I'm going to get into racing and would just like some input, is there anyone here who races their Fiero? Ive thought about it and have not been able to convince myself a Fiero would make a good track car. Who has experience and how well do they compare?
I have raced autocross three seasons in my 86gt. Finally got it tuned in and placed 6th in raw out of 60 drivers on rs-3s. Could have gotten better but ended up totaling the car on a back road. Very capable car for sure. I can tell you how my car was set up if you want, but I don't feel like typing it all out unless you want that info lol.
alright, I was gonna try the higher classes. like street modified and prepared, I was hoping someone would talk me into racing a fiero. maybe ill start stock with a fiero and decide later rather than build a strait up racecar and suck later. havnt started yet but im about to get my dream job a month or so from now and need to decide what im gonna spend my extra money on.
Coming up will be my 5th year of autocross. I never worry about winning my "class", mostly because there are faster/better handling cars out there. But hey, for a fraction of the money that a lot of these guys have sunk into their cars, I have a helluva lot of fun. And occasionally... I surprise these guys.
The first four years have been with a 5-spd '84 duke with tweaked suspension. This year will be with a 5-spd '88 Formula. I'm looking forward to the extra power coming out of the sweeps.
Thanks guys, I appreciate the responses. I think ill try what you guys are saying and stick to the stock class, if I get deep into ill build an all out racecar. Those fieros didn't look too bad out there, also looked like a lot of fun, I had tossed around the idea of autocrossing my 90 Thunderbird Supercoupe but I'd much rather do it in a Fiero not to mention the supercharger puts it in a higher class it wouldn't even be competition in.
I won the region title in SSM, so its not totally true that A Fiero isn't competitive in the higher classes.
You just have to know how to set your car up. And lets face it, its 80% driver, 20% car. Seat time, seat time, seat time. I cant stress that enough. Experience in the sport will help tremendously. Hell I didn't get "Good" till about halfway through my 3rd season (I am starting my 4th season this year)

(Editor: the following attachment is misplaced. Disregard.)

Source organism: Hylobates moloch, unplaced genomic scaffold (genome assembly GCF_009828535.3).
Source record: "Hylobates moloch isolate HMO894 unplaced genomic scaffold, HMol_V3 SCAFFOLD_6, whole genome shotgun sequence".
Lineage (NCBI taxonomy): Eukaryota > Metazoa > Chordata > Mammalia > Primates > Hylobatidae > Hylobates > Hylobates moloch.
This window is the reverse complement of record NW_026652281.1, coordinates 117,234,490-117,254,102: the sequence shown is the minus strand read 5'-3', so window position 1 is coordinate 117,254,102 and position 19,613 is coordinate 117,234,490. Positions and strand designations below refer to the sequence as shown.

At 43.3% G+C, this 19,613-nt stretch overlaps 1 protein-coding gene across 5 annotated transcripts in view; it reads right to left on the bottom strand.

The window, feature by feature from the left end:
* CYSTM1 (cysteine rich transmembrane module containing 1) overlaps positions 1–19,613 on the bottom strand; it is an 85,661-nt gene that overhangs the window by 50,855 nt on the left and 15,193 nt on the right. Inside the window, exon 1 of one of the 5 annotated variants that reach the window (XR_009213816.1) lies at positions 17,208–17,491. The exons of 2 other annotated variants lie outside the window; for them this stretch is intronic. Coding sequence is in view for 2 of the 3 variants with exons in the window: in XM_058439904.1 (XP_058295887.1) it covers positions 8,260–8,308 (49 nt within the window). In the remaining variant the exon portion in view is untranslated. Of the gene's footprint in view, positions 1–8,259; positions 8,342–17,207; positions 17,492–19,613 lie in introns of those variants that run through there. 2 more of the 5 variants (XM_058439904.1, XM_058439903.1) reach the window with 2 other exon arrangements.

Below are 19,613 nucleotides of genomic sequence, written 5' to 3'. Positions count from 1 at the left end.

My first Fiero was an 85 GT dedicated race car, stripped and gutted to 2300 pounds, 2.8 with auto that I converted to 4 spd. Our class was CR but that equated to something else in SCCA rules. It was still a "Race" class with race tires, unlimited suspension mods, unlimited weight reduction and all the intake and exhaust mods I could make but the engine displacement had to remain stock ( plus no more than 15%). It was fun but never really competitive. I did ok against the Civics and almost won my club's points championship one year but then the Audi's and Mini's came to that class and handed me my arse. What I can tell you is that the Fiero (or any mid or rear engine car) is a lot different to drive at the limit. I was used to racing a 2002 Camaro SS and would steer with the rear every chance I could. In the Fiero, losing traction to the rear tires is VERY unforgiving. Once the weight of the engine starts going sideways you don't just casually manipulate the throttle. So car control is EVERYTHING. The Fiero was tons of fun and would have been terrific if it had more power. But a bigger engine would have bumped me to the highest mod class with Corvettes and Vipers and such. So decide if you want to win or if you want to have fun.